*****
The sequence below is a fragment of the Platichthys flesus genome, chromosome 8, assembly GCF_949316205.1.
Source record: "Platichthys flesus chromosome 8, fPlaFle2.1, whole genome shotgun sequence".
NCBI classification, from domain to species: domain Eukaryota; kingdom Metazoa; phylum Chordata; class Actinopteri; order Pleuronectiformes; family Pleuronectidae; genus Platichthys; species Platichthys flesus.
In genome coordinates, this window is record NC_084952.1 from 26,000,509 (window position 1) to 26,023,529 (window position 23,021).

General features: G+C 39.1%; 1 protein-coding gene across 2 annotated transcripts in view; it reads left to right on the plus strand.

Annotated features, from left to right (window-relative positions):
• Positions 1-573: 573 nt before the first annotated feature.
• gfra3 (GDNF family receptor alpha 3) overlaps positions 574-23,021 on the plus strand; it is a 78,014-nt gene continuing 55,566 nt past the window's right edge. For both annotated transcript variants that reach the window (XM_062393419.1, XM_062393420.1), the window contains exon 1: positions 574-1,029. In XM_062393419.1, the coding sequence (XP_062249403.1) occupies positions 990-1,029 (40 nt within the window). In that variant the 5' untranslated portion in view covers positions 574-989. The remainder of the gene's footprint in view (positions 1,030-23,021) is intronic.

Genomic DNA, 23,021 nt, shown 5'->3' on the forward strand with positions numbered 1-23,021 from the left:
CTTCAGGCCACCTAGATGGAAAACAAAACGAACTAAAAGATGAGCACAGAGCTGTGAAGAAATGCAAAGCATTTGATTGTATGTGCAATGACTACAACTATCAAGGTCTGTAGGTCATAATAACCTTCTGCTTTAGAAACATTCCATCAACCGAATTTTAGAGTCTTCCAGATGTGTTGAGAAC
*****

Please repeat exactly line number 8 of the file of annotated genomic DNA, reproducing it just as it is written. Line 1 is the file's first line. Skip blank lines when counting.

• gfra3 (GDNF family receptor alpha 3) overlaps positions 574-23,021 on the plus strand; it is a 78,014-nt gene continuing 55,566 nt past the window's right edge. For both annotated transcript variants that reach the window (XM_062393419.1, XM_062393420.1), the window contains exon 1: positions 574-1,029. In XM_062393419.1, the coding sequence (XP_062249403.1) occupies positions 990-1,029 (40 nt within the window). In that variant the 5' untranslated portion in view covers positions 574-989. The remainder of the gene's footprint in view (positions 1,030-23,021) is intronic.